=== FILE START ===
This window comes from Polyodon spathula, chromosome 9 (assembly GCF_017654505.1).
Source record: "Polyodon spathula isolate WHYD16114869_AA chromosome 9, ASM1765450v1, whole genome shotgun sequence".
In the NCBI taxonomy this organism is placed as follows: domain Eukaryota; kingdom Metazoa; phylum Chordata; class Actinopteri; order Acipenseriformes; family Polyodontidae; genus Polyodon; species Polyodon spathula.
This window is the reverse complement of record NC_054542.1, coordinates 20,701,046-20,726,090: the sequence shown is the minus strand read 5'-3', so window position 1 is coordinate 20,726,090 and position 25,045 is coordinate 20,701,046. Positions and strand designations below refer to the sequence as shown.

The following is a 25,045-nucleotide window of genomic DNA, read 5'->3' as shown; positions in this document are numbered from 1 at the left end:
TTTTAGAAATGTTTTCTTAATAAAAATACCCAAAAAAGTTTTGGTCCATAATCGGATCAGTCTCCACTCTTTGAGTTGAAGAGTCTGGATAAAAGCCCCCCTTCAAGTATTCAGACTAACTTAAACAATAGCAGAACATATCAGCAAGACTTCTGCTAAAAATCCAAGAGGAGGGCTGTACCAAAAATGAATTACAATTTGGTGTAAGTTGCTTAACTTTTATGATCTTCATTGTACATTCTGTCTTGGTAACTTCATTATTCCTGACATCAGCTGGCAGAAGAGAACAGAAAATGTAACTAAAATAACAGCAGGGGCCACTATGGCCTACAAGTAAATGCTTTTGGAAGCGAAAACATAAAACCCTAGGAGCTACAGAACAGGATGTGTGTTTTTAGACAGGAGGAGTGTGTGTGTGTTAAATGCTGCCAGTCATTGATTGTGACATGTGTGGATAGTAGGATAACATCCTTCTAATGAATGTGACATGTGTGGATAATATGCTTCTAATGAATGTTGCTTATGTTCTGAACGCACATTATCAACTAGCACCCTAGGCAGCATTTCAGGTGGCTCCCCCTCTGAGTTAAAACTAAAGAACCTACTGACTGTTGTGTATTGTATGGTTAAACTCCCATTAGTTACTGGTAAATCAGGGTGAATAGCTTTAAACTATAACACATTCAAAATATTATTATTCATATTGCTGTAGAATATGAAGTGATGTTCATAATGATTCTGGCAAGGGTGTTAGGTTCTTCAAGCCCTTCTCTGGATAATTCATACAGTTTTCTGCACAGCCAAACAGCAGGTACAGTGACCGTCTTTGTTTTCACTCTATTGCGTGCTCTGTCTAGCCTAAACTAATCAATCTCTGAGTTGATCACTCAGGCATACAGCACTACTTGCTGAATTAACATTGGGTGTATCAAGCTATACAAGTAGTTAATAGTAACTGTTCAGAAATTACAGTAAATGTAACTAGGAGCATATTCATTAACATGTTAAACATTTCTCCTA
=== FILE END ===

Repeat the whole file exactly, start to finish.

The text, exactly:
This window comes from Polyodon spathula, chromosome 9 (assembly GCF_017654505.1).
Source record: "Polyodon spathula isolate WHYD16114869_AA chromosome 9, ASM1765450v1, whole genome shotgun sequence".
In the NCBI taxonomy this organism is placed as follows: domain Eukaryota; kingdom Metazoa; phylum Chordata; class Actinopteri; order Acipenseriformes; family Polyodontidae; genus Polyodon; species Polyodon spathula.
This window is the reverse complement of record NC_054542.1, coordinates 20,701,046-20,726,090: the sequence shown is the minus strand read 5'-3', so window position 1 is coordinate 20,726,090 and position 25,045 is coordinate 20,701,046. Positions and strand designations below refer to the sequence as shown.

The following is a 25,045-nucleotide window of genomic DNA, read 5'->3' as shown; positions in this document are numbered from 1 at the left end:
TTTTAGAAATGTTTTCTTAATAAAAATACCCAAAAAAGTTTTGGTCCATAATCGGATCAGTCTCCACTCTTTGAGTTGAAGAGTCTGGATAAAAGCCCCCCTTCAAGTATTCAGACTAACTTAAACAATAGCAGAACATATCAGCAAGACTTCTGCTAAAAATCCAAGAGGAGGGCTGTACCAAAAATGAATTACAATTTGGTGTAAGTTGCTTAACTTTTATGATCTTCATTGTACATTCTGTCTTGGTAACTTCATTATTCCTGACATCAGCTGGCAGAAGAGAACAGAAAATGTAACTAAAATAACAGCAGGGGCCACTATGGCCTACAAGTAAATGCTTTTGGAAGCGAAAACATAAAACCCTAGGAGCTACAGAACAGGATGTGTGTTTTTAGACAGGAGGAGTGTGTGTGTGTTAAATGCTGCCAGTCATTGATTGTGACATGTGTGGATAGTAGGATAACATCCTTCTAATGAATGTGACATGTGTGGATAATATGCTTCTAATGAATGTTGCTTATGTTCTGAACGCACATTATCAACTAGCACCCTAGGCAGCATTTCAGGTGGCTCCCCCTCTGAGTTAAAACTAAAGAACCTACTGACTGTTGTGTATTGTATGGTTAAACTCCCATTAGTTACTGGTAAATCAGGGTGAATAGCTTTAAACTATAACACATTCAAAATATTATTATTCATATTGCTGTAGAATATGAAGTGATGTTCATAATGATTCTGGCAAGGGTGTTAGGTTCTTCAAGCCCTTCTCTGGATAATTCATACAGTTTTCTGCACAGCCAAACAGCAGGTACAGTGACCGTCTTTGTTTTCACTCTATTGCGTGCTCTGTCTAGCCTAAACTAATCAATCTCTGAGTTGATCACTCAGGCATACAGCACTACTTGCTGAATTAACATTGGGTGTATCAAGCTATACAAGTAGTTAATAGTAACTGTTCAGAAATTACAGTAAATGTAACTAGGAGCATATTCATTAACATGTTAAACATTTCTCCTA